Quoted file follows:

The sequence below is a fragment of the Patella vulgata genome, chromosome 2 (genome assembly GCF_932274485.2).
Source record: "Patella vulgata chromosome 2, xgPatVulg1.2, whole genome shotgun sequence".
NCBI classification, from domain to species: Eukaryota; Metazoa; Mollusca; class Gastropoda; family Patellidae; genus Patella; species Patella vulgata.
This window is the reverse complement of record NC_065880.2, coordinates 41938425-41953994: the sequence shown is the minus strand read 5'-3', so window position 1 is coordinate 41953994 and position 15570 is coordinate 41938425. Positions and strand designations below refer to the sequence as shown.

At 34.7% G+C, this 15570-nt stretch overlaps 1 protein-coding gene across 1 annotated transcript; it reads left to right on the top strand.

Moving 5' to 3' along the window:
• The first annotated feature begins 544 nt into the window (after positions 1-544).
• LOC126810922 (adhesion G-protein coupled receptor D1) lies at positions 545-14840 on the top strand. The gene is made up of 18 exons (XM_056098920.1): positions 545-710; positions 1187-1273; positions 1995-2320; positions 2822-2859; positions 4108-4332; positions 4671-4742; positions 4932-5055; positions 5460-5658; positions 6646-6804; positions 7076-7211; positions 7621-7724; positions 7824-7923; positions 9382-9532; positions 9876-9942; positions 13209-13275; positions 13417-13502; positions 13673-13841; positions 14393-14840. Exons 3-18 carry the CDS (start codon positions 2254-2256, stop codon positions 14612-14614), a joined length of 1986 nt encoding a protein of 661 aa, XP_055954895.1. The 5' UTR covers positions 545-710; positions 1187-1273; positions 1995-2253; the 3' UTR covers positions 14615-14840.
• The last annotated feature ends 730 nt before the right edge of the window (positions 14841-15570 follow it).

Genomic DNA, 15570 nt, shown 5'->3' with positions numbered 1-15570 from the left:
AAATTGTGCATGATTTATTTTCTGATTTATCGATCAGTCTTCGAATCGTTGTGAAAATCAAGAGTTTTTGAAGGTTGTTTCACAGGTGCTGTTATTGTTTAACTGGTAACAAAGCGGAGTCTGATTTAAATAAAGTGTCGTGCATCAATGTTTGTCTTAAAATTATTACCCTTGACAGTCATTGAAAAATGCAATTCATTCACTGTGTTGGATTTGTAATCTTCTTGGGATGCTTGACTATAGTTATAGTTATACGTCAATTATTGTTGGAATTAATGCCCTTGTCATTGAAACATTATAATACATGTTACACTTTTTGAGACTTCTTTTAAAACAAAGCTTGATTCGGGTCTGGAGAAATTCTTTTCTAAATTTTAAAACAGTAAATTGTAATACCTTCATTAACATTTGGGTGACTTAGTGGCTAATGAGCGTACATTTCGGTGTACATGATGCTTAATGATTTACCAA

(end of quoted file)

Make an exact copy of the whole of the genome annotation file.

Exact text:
The sequence below is a fragment of the Patella vulgata genome, chromosome 2 (genome assembly GCF_932274485.2).
Source record: "Patella vulgata chromosome 2, xgPatVulg1.2, whole genome shotgun sequence".
NCBI classification, from domain to species: Eukaryota; Metazoa; Mollusca; class Gastropoda; family Patellidae; genus Patella; species Patella vulgata.
This window is the reverse complement of record NC_065880.2, coordinates 41938425-41953994: the sequence shown is the minus strand read 5'-3', so window position 1 is coordinate 41953994 and position 15570 is coordinate 41938425. Positions and strand designations below refer to the sequence as shown.

At 34.7% G+C, this 15570-nt stretch overlaps 1 protein-coding gene across 1 annotated transcript; it reads left to right on the top strand.

Moving 5' to 3' along the window:
• The first annotated feature begins 544 nt into the window (after positions 1-544).
• LOC126810922 (adhesion G-protein coupled receptor D1) lies at positions 545-14840 on the top strand. The gene is made up of 18 exons (XM_056098920.1): positions 545-710; positions 1187-1273; positions 1995-2320; positions 2822-2859; positions 4108-4332; positions 4671-4742; positions 4932-5055; positions 5460-5658; positions 6646-6804; positions 7076-7211; positions 7621-7724; positions 7824-7923; positions 9382-9532; positions 9876-9942; positions 13209-13275; positions 13417-13502; positions 13673-13841; positions 14393-14840. Exons 3-18 carry the CDS (start codon positions 2254-2256, stop codon positions 14612-14614), a joined length of 1986 nt encoding a protein of 661 aa, XP_055954895.1. The 5' UTR covers positions 545-710; positions 1187-1273; positions 1995-2253; the 3' UTR covers positions 14615-14840.
• The last annotated feature ends 730 nt before the right edge of the window (positions 14841-15570 follow it).

Genomic DNA, 15570 nt, shown 5'->3' with positions numbered 1-15570 from the left:
AAATTGTGCATGATTTATTTTCTGATTTATCGATCAGTCTTCGAATCGTTGTGAAAATCAAGAGTTTTTGAAGGTTGTTTCACAGGTGCTGTTATTGTTTAACTGGTAACAAAGCGGAGTCTGATTTAAATAAAGTGTCGTGCATCAATGTTTGTCTTAAAATTATTACCCTTGACAGTCATTGAAAAATGCAATTCATTCACTGTGTTGGATTTGTAATCTTCTTGGGATGCTTGACTATAGTTATAGTTATACGTCAATTATTGTTGGAATTAATGCCCTTGTCATTGAAACATTATAATACATGTTACACTTTTTGAGACTTCTTTTAAAACAAAGCTTGATTCGGGTCTGGAGAAATTCTTTTCTAAATTTTAAAACAGTAAATTGTAATACCTTCATTAACATTTGGGTGACTTAGTGGCTAATGAGCGTACATTTCGGTGTACATGATGCTTAATGATTTACCAA